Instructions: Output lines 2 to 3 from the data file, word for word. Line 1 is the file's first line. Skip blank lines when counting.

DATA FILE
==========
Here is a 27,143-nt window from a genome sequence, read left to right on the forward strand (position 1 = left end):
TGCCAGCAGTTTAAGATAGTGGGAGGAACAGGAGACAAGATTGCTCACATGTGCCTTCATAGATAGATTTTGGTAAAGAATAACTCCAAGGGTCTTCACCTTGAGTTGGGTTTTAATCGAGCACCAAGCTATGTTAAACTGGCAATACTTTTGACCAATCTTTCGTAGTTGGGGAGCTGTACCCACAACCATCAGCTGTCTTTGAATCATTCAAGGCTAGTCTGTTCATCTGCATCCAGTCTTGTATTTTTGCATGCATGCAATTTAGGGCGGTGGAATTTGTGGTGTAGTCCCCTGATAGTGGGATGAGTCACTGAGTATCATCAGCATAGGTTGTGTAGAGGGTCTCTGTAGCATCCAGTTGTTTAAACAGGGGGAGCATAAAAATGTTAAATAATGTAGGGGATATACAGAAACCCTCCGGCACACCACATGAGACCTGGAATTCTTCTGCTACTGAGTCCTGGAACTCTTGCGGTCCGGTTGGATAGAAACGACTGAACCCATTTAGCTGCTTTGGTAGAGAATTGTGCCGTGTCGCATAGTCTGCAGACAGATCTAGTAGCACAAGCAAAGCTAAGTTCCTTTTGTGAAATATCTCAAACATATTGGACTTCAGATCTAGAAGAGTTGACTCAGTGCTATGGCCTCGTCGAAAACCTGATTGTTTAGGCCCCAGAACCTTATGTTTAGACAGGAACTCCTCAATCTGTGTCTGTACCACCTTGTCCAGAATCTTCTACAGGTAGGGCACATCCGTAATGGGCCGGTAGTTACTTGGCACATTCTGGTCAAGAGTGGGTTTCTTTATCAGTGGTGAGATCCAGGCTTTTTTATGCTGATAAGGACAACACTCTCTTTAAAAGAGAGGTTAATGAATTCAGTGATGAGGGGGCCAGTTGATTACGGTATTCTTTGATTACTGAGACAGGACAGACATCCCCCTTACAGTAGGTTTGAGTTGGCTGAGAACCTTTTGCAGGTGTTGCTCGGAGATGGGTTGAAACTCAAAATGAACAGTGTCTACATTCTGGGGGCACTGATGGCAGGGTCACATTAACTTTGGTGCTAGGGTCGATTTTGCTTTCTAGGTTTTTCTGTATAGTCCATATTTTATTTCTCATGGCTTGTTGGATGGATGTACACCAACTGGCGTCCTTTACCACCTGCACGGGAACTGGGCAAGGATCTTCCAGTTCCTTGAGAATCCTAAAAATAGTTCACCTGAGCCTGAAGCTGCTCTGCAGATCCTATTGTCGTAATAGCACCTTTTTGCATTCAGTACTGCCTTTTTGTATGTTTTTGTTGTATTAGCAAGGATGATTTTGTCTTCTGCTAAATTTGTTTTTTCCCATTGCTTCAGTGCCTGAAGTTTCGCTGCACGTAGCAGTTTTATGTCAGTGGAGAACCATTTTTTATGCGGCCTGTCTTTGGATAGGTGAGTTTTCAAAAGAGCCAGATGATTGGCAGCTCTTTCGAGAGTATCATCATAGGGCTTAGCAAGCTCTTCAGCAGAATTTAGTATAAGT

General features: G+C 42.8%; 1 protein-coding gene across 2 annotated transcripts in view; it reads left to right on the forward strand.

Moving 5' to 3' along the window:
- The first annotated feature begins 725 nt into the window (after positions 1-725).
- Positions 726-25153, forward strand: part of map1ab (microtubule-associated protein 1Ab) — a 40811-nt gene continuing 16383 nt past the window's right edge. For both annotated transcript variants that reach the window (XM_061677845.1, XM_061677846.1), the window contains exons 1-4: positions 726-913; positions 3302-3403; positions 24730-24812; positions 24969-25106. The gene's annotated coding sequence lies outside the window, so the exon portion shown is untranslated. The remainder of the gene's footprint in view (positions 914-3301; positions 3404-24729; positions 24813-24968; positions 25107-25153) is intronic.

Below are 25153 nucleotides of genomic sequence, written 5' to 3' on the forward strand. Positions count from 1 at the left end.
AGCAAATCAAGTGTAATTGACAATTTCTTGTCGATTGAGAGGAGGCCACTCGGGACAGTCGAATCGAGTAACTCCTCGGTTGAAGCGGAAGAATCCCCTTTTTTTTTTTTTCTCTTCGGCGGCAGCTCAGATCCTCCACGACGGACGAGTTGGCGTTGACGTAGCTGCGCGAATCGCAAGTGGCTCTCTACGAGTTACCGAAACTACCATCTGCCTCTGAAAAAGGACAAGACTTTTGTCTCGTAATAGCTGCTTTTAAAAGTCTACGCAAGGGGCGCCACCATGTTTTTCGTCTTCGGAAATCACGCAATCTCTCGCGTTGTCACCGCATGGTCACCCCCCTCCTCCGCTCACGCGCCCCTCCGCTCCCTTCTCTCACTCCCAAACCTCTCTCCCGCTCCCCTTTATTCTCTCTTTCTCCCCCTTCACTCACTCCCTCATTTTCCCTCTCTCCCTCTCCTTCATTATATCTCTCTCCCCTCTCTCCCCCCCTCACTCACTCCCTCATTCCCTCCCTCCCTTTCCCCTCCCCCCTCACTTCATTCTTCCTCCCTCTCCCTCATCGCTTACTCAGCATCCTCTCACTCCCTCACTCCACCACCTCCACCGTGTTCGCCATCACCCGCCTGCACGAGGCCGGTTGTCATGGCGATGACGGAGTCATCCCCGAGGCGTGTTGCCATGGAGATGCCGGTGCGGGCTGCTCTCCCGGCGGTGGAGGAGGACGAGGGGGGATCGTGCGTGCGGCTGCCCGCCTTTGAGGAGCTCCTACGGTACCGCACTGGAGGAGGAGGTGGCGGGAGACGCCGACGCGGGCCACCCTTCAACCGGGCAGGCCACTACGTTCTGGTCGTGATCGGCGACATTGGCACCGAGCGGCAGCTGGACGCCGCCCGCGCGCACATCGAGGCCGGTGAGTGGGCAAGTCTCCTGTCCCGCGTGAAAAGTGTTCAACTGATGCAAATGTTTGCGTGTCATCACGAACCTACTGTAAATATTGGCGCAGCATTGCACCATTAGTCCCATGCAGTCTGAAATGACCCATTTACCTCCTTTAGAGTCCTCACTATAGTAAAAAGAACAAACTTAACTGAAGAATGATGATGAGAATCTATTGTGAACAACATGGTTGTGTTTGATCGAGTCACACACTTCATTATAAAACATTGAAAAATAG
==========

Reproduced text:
TGCCAGCAGTTTAAGATAGTGGGAGGAACAGGAGACAAGATTGCTCACATGTGCCTTCATAGATAGATTTTGGTAAAGAATAACTCCAAGGGTCTTCACCTTGAGTTGGGTTTTAATCGAGCACCAAGCTATGTTAAACTGGCAATACTTTTGACCAATCTTTCGTAGTTGGGGAGCTGTACCCACAACCATCAGCTGTCTTTGAATCATTCAAGGCTAGTCTGTTCATCTGCATCCAGTCTTGTATTTTTGCATGCATGCAATTTAGGGCGGTGGAATTTGTGGTGTAGTCCCCTGATAGTGGGATGAGTCACTGAGTATCATCAGCATAGGTTGTGTAGAGGGTCTCTGTAGCATCCAGTTGTTTAAACAGGGGGAGCATAAAAATGTTAAATAATGTAGGGGATATACAGAAACCCTCCGGCACACCACATGAGACCTGGAATTCTTCTGCTACTGAGTCCTGGAACTCTTGCGGTCCGGTTGGATAGAAACGACTGAACCCATTTAGCTGCTTTGGTAGAGAATTGTGCCGTGTCGCATAGTCTGCAGACAGATCTAGTAGCACAAGCAAAGCTAAGTTCCTTTTGTGAAATATCTCAAACATATTGGACTTCAGATCTAGAAGAGTTGACTCAGTGCTATGGCCTCGTCGAAAACCTGATTGTTTAGGCCCCAGAACCTTATGTTTAGACAGGAACTCCTCAATCTGTGTCTGTACCACCTTGTCCAGAATCTTCTACAGGTAGGGCACATCCGTAATGGGCCGGTAGTTACTTGGCACATTCTGGTCAAGAGTGGGTTTCTTTATCAGTGGTGAGATCCAGGCTTTTTTATGCTGATAAGGACAACACTCTCTTTAAAAGAGAGGTTAATGAATTCAGTGATGAGGGGGCCAGTTGATTACGGTATTCTTTGATTACTGAGACAGGACAGACATCCCCCTTACAGTAGGTTTGAGTTGGCTGAGAACCTTTTGCAGGTGTTGCTCGGAGATGGGTTGAAACTCAAAATGAACAGTGTCTACATTCTGGGGGCACTGATGGCAGGGTCACATTAACTTTGGTGCTAGGGTCGATTTTGCTTTCTAGGTTTTTCTGTATAGTCCATATTTTATTTCTCATGGCTTGTTGGATGGATGTACACCAACTGGCGTCCTTTACCACCTGCACGGGAACTGGGCAAGGATCTTCCAGTTCCTTGAGAATCCTAAAAATAGTTCACCTGAGCCTGAAGCTGCTCTGCAGATCCTATTGTCGTAATAGCACCTTTTTGCATTCAGTACTGCCTTTTTGTATGTTTTTGTTGTATTAGCAAGGATGATTTTGTCTTCTGCTAAATTTGTTTTTTCCCATTGCTTCAGTGCCTGAAGTTTCGCTGCACGTAGCAGTTTTATGTCAGTGGAGAACCATTTTTTATGCGGCCTGTCTTTGGATAGGTGAGTTTTCAAAAGAGCCAGATGATTGGCAGCTCTTTCGAGAGTATCATCATAGGGCTTAGCAAGCTCTTCAGCAGAATTTAGTATAAGT

General features: G+C 42.8%; 1 protein-coding gene across 2 annotated transcripts in view; it reads left to right on the forward strand.